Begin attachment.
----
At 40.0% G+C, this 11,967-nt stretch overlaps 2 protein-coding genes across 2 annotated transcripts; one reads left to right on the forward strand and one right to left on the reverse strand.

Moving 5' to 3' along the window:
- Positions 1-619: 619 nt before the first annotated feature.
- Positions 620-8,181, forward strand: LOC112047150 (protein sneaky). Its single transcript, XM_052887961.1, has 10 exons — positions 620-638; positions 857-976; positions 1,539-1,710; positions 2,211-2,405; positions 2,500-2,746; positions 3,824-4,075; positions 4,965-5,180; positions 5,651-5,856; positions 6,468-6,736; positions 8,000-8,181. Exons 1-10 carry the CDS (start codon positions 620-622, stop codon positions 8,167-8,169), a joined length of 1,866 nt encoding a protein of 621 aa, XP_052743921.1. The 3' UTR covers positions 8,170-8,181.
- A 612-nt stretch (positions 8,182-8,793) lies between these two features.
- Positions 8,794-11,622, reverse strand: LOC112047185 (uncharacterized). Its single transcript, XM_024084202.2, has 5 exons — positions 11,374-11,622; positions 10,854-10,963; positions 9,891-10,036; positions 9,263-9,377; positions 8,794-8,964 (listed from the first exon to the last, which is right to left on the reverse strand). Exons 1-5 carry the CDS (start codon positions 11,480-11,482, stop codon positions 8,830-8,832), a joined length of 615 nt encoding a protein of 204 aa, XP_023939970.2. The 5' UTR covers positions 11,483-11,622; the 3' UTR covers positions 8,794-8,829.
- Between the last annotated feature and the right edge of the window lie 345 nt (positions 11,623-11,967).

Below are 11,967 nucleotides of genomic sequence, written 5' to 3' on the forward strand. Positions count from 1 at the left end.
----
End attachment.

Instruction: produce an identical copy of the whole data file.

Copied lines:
At 40.0% G+C, this 11,967-nt stretch overlaps 2 protein-coding genes across 2 annotated transcripts; one reads left to right on the forward strand and one right to left on the reverse strand.

Moving 5' to 3' along the window:
- Positions 1-619: 619 nt before the first annotated feature.
- Positions 620-8,181, forward strand: LOC112047150 (protein sneaky). Its single transcript, XM_052887961.1, has 10 exons — positions 620-638; positions 857-976; positions 1,539-1,710; positions 2,211-2,405; positions 2,500-2,746; positions 3,824-4,075; positions 4,965-5,180; positions 5,651-5,856; positions 6,468-6,736; positions 8,000-8,181. Exons 1-10 carry the CDS (start codon positions 620-622, stop codon positions 8,167-8,169), a joined length of 1,866 nt encoding a protein of 621 aa, XP_052743921.1. The 3' UTR covers positions 8,170-8,181.
- A 612-nt stretch (positions 8,182-8,793) lies between these two features.
- Positions 8,794-11,622, reverse strand: LOC112047185 (uncharacterized). Its single transcript, XM_024084202.2, has 5 exons — positions 11,374-11,622; positions 10,854-10,963; positions 9,891-10,036; positions 9,263-9,377; positions 8,794-8,964 (listed from the first exon to the last, which is right to left on the reverse strand). Exons 1-5 carry the CDS (start codon positions 11,480-11,482, stop codon positions 8,830-8,832), a joined length of 615 nt encoding a protein of 204 aa, XP_023939970.2. The 5' UTR covers positions 11,483-11,622; the 3' UTR covers positions 8,794-8,829.
- Between the last annotated feature and the right edge of the window lie 345 nt (positions 11,623-11,967).

Below are 11,967 nucleotides of genomic sequence, written 5' to 3' on the forward strand. Positions count from 1 at the left end.